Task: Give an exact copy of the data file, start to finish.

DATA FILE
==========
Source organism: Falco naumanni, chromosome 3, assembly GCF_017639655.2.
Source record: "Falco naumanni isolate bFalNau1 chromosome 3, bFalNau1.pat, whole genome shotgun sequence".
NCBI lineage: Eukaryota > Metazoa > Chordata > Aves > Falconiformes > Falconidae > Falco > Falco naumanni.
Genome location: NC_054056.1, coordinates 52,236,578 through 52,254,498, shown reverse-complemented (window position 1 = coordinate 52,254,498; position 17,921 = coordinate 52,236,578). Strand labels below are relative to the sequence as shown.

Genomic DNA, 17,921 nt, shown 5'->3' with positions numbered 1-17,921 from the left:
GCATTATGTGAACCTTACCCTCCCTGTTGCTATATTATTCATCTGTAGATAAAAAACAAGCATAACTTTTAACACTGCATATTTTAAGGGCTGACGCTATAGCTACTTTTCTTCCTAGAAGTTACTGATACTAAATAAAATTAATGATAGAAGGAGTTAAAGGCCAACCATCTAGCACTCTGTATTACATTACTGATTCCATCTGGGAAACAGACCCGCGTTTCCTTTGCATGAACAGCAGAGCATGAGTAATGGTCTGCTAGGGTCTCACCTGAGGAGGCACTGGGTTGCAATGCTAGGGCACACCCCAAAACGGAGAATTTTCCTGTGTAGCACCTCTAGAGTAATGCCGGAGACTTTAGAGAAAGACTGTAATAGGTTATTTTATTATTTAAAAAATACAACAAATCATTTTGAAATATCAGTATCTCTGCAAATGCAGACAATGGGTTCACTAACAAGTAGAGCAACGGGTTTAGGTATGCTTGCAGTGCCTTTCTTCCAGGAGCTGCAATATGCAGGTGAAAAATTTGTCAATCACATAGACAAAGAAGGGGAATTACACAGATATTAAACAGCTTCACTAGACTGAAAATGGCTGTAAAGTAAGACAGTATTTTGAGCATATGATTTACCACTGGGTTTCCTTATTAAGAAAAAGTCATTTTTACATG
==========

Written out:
Source organism: Falco naumanni, chromosome 3, assembly GCF_017639655.2.
Source record: "Falco naumanni isolate bFalNau1 chromosome 3, bFalNau1.pat, whole genome shotgun sequence".
NCBI lineage: Eukaryota > Metazoa > Chordata > Aves > Falconiformes > Falconidae > Falco > Falco naumanni.
Genome location: NC_054056.1, coordinates 52,236,578 through 52,254,498, shown reverse-complemented (window position 1 = coordinate 52,254,498; position 17,921 = coordinate 52,236,578). Strand labels below are relative to the sequence as shown.

Genomic DNA, 17,921 nt, shown 5'->3' with positions numbered 1-17,921 from the left:
GCATTATGTGAACCTTACCCTCCCTGTTGCTATATTATTCATCTGTAGATAAAAAACAAGCATAACTTTTAACACTGCATATTTTAAGGGCTGACGCTATAGCTACTTTTCTTCCTAGAAGTTACTGATACTAAATAAAATTAATGATAGAAGGAGTTAAAGGCCAACCATCTAGCACTCTGTATTACATTACTGATTCCATCTGGGAAACAGACCCGCGTTTCCTTTGCATGAACAGCAGAGCATGAGTAATGGTCTGCTAGGGTCTCACCTGAGGAGGCACTGGGTTGCAATGCTAGGGCACACCCCAAAACGGAGAATTTTCCTGTGTAGCACCTCTAGAGTAATGCCGGAGACTTTAGAGAAAGACTGTAATAGGTTATTTTATTATTTAAAAAATACAACAAATCATTTTGAAATATCAGTATCTCTGCAAATGCAGACAATGGGTTCACTAACAAGTAGAGCAACGGGTTTAGGTATGCTTGCAGTGCCTTTCTTCCAGGAGCTGCAATATGCAGGTGAAAAATTTGTCAATCACATAGACAAAGAAGGGGAATTACACAGATATTAAACAGCTTCACTAGACTGAAAATGGCTGTAAAGTAAGACAGTATTTTGAGCATATGATTTACCACTGGGTTTCCTTATTAAGAAAAAGTCATTTTTACATG